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Out of Control

The difference between wild evolution in nature and synthetic evolution in computers is that software has no body. The kind of software you load with floppy disks is straightforward. If you alter the code (for the better, you hope), you execute the program and it fulfills its orders. There is nothing between what the code is and what it does, except the wiring of the machine it runs on.

Biology is vastly different. If we take a hypothetical hunk of DNA as software code, and alter it, there is a consequential body that must be grown before the effects of the alteration can manifest itself. The development of an animal from fertilized egg, to egg producer may take years to complete; so the effect of that alteration can be judged differently depending on the stage of the growth. The same initial alteration of code can have one effect on the growing microscopic fetus and another effect on the sexually mature organism, if it survives that long. In every case, between the code alteration and the terminal effect (say, longer fingers), there is a chain of intermediate bodies governed by physics and chemistry -- the enzymes, proteins, and tissues of life -- which also must be indirectly altered by the software change. This vastly complicates mutational variation. Programming computers is no longer an adequate comparison.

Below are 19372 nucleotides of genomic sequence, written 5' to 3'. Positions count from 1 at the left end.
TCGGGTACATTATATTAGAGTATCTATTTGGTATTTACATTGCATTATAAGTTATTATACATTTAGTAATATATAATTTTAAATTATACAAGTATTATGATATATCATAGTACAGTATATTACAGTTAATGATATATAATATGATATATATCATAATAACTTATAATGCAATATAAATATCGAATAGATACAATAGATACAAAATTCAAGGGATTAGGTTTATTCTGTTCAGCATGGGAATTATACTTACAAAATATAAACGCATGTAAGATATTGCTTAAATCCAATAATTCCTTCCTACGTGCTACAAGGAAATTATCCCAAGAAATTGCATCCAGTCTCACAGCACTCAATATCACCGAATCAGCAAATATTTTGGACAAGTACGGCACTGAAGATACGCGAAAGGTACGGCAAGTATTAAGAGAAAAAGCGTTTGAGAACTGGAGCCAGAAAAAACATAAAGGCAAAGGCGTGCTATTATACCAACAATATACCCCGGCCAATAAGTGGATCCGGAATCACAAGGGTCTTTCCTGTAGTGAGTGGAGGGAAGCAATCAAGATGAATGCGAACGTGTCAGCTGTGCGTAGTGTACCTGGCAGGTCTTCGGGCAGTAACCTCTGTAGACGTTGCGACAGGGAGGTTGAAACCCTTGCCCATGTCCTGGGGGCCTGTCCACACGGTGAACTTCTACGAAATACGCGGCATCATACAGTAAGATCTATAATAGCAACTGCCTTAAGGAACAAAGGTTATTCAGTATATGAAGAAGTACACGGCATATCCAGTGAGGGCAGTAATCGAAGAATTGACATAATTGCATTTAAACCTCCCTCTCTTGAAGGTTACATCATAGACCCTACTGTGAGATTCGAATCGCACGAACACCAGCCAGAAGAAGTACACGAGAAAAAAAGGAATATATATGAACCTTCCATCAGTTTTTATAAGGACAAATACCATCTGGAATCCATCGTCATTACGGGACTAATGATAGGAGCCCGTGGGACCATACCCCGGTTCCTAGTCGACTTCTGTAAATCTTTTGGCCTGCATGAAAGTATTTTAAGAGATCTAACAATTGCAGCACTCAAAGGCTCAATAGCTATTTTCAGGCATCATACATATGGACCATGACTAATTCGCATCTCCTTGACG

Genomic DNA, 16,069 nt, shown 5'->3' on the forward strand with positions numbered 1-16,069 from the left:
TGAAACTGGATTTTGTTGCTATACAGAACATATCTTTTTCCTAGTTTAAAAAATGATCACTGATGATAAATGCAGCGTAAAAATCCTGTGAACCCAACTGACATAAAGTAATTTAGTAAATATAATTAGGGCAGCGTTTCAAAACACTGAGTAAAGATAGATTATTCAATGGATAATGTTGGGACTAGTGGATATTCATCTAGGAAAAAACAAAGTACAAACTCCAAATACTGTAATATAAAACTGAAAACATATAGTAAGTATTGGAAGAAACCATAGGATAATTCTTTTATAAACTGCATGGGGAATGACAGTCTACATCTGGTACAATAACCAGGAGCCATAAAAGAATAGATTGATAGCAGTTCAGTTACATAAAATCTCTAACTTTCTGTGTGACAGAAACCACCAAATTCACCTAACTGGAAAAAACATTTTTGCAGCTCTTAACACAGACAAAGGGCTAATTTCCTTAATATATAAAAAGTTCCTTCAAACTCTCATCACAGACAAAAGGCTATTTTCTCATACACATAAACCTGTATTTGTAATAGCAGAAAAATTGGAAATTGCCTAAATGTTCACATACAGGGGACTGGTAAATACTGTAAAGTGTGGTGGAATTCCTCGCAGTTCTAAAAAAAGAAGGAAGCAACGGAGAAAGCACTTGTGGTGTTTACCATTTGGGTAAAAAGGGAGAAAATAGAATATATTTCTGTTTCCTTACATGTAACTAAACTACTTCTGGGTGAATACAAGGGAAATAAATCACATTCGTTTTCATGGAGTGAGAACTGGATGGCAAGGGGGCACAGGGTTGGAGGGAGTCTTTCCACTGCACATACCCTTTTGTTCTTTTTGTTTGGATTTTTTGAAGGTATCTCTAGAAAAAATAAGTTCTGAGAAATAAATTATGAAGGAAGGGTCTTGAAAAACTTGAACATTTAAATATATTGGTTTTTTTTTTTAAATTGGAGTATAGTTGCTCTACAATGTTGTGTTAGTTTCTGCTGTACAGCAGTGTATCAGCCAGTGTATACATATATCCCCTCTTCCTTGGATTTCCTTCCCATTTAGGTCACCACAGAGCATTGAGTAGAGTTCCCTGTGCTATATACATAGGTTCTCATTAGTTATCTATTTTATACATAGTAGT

You were once the size of a period. For a brief time you tumbled about as a multicellular sphere, much like pond algae. Currents swept and washed over you. Remember? Then you grew. You became sponge life, tubular, all gut. To eat was life. You grew a spinal cord to feel. You put on gill arches in preparation to breathe and burn food with intensity. You grew a tail to move, to steer, to decide. You were not a fish, but a human embryo role-playing a fish embryo. At every ghost-of-embryonic-animal you slipped into and out of, you replayed the surrender of possibilities needed for your destination. To evolve is to surrender choices. To become something new is to accumulate all the things you can no longer be.

While evolution is inventive, it is also conservative, making do with what is available. Biology rarely starts over. It begins with the past, which is distilled in the development of the organism. By the time an organism arrives at the end of its natal development, the millions of tradeoffs it has incurred forever block the chance to evolve in certain other directions. Evolution without a body is limitless. Evolution with a body, wrapped in development and prevented from retreating by its current success, is bound by endless constraints. But these constraints give it a place to stand. It may be that for artificial evolution to get anywhere, it too may need to wear a body.